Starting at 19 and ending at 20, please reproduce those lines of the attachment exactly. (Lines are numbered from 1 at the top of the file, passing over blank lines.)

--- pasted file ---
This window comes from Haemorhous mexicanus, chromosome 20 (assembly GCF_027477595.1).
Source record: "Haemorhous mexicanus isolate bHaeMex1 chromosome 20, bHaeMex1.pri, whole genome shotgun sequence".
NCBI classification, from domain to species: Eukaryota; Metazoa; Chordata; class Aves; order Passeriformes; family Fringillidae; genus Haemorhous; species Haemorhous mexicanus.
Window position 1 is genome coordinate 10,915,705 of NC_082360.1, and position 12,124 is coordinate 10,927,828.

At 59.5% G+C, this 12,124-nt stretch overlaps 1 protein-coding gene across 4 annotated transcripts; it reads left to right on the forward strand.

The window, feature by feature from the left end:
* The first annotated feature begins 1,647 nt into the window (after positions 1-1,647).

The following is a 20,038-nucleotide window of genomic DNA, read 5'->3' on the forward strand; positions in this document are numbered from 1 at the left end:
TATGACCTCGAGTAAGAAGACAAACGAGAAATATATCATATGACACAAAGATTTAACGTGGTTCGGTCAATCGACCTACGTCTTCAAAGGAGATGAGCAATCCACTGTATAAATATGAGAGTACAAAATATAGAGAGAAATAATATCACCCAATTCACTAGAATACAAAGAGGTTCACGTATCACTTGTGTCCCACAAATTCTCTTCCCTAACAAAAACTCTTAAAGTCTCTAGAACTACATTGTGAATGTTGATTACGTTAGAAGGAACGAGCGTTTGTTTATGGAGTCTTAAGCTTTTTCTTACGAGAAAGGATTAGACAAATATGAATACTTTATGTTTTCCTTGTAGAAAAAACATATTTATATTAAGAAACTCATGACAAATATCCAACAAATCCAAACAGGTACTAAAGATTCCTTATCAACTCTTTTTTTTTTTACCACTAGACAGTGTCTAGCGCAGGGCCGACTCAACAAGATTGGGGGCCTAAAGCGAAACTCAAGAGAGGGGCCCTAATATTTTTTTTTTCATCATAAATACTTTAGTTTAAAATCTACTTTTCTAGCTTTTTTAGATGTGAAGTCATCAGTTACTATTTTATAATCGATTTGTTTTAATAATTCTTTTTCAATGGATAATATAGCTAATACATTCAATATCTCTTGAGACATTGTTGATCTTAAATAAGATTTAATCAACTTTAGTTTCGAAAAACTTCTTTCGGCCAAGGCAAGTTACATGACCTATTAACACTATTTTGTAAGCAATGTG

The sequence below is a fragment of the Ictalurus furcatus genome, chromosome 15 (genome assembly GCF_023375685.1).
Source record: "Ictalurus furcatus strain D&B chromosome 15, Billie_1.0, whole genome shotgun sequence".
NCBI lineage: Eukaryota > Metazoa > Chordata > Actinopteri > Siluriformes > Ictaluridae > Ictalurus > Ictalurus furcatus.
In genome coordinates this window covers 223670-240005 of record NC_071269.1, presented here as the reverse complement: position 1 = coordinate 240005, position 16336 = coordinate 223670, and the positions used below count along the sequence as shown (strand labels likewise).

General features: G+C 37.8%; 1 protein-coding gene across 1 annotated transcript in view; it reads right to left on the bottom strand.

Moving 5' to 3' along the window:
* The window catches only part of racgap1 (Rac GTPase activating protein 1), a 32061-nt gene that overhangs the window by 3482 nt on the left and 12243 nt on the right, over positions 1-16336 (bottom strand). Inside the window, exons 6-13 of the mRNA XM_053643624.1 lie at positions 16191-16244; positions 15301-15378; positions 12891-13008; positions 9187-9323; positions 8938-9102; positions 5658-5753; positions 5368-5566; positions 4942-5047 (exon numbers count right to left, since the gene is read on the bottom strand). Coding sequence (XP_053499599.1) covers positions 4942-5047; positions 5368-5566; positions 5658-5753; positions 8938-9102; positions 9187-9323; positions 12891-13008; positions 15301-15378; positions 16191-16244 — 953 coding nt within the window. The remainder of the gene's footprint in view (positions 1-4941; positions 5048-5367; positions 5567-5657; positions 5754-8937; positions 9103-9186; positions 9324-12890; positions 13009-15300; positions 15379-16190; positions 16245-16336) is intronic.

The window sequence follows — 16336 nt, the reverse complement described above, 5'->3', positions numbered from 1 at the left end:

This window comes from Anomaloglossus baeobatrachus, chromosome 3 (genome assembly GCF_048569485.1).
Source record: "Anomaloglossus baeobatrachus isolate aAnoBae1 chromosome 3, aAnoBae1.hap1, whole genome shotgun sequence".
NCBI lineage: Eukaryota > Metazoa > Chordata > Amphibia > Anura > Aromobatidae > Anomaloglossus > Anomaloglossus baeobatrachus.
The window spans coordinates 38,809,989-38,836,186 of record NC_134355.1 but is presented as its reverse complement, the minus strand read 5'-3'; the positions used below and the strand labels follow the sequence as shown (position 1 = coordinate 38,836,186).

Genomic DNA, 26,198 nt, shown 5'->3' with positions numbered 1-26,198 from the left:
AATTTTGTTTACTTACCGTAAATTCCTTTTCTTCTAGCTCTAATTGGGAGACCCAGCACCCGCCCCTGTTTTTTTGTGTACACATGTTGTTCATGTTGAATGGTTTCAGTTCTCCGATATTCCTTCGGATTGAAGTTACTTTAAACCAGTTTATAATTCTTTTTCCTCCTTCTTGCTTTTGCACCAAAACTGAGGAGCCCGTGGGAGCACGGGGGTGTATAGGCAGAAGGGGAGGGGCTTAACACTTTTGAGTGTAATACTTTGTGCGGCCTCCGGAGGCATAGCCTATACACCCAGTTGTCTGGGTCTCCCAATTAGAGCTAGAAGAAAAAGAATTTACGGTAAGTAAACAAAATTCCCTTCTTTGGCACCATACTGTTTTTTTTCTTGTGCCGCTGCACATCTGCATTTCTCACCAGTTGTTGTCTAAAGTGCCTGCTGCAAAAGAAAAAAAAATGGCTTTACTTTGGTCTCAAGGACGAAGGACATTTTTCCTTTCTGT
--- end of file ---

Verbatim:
Source record: "Anomaloglossus baeobatrachus isolate aAnoBae1 chromosome 3, aAnoBae1.hap1, whole genome shotgun sequence".
NCBI lineage: Eukaryota > Metazoa > Chordata > Amphibia > Anura > Aromobatidae > Anomaloglossus > Anomaloglossus baeobatrachus.